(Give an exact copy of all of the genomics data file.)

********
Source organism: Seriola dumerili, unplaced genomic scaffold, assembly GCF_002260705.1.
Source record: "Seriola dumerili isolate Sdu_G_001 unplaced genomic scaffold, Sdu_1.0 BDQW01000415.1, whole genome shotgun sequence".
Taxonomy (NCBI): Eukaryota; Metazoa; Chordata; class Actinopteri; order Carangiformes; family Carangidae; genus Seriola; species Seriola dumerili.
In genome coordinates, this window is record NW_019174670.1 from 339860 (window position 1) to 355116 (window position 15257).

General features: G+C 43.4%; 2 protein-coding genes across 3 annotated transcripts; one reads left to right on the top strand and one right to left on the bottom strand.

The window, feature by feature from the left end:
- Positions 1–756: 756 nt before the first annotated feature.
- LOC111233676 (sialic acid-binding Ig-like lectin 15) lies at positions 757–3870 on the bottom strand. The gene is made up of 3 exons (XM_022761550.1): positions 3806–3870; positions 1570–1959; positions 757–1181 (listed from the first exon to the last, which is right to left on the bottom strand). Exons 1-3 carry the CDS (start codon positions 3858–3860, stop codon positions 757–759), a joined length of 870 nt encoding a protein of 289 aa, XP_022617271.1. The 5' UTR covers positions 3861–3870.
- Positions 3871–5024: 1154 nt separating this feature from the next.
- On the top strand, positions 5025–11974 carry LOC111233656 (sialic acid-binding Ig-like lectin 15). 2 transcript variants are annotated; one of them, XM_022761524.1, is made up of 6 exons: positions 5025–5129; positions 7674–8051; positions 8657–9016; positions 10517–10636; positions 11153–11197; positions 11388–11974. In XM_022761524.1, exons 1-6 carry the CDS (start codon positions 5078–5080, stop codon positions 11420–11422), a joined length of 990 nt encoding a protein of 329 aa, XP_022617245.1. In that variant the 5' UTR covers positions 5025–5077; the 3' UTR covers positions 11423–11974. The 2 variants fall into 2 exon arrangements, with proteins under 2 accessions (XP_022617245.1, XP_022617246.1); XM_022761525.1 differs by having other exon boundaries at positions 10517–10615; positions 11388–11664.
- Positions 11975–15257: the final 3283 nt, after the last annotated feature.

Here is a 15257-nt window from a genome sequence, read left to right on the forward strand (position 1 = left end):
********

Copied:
Source organism: Seriola dumerili, unplaced genomic scaffold, assembly GCF_002260705.1.
Source record: "Seriola dumerili isolate Sdu_G_001 unplaced genomic scaffold, Sdu_1.0 BDQW01000415.1, whole genome shotgun sequence".
Taxonomy (NCBI): Eukaryota; Metazoa; Chordata; class Actinopteri; order Carangiformes; family Carangidae; genus Seriola; species Seriola dumerili.
In genome coordinates, this window is record NW_019174670.1 from 339860 (window position 1) to 355116 (window position 15257).

General features: G+C 43.4%; 2 protein-coding genes across 3 annotated transcripts; one reads left to right on the top strand and one right to left on the bottom strand.

The window, feature by feature from the left end:
- Positions 1–756: 756 nt before the first annotated feature.
- LOC111233676 (sialic acid-binding Ig-like lectin 15) lies at positions 757–3870 on the bottom strand. The gene is made up of 3 exons (XM_022761550.1): positions 3806–3870; positions 1570–1959; positions 757–1181 (listed from the first exon to the last, which is right to left on the bottom strand). Exons 1-3 carry the CDS (start codon positions 3858–3860, stop codon positions 757–759), a joined length of 870 nt encoding a protein of 289 aa, XP_022617271.1. The 5' UTR covers positions 3861–3870.
- Positions 3871–5024: 1154 nt separating this feature from the next.
- On the top strand, positions 5025–11974 carry LOC111233656 (sialic acid-binding Ig-like lectin 15). 2 transcript variants are annotated; one of them, XM_022761524.1, is made up of 6 exons: positions 5025–5129; positions 7674–8051; positions 8657–9016; positions 10517–10636; positions 11153–11197; positions 11388–11974. In XM_022761524.1, exons 1-6 carry the CDS (start codon positions 5078–5080, stop codon positions 11420–11422), a joined length of 990 nt encoding a protein of 329 aa, XP_022617245.1. In that variant the 5' UTR covers positions 5025–5077; the 3' UTR covers positions 11423–11974. The 2 variants fall into 2 exon arrangements, with proteins under 2 accessions (XP_022617245.1, XP_022617246.1); XM_022761525.1 differs by having other exon boundaries at positions 10517–10615; positions 11388–11664.
- Positions 11975–15257: the final 3283 nt, after the last annotated feature.

Here is a 15257-nt window from a genome sequence, read left to right on the forward strand (position 1 = left end):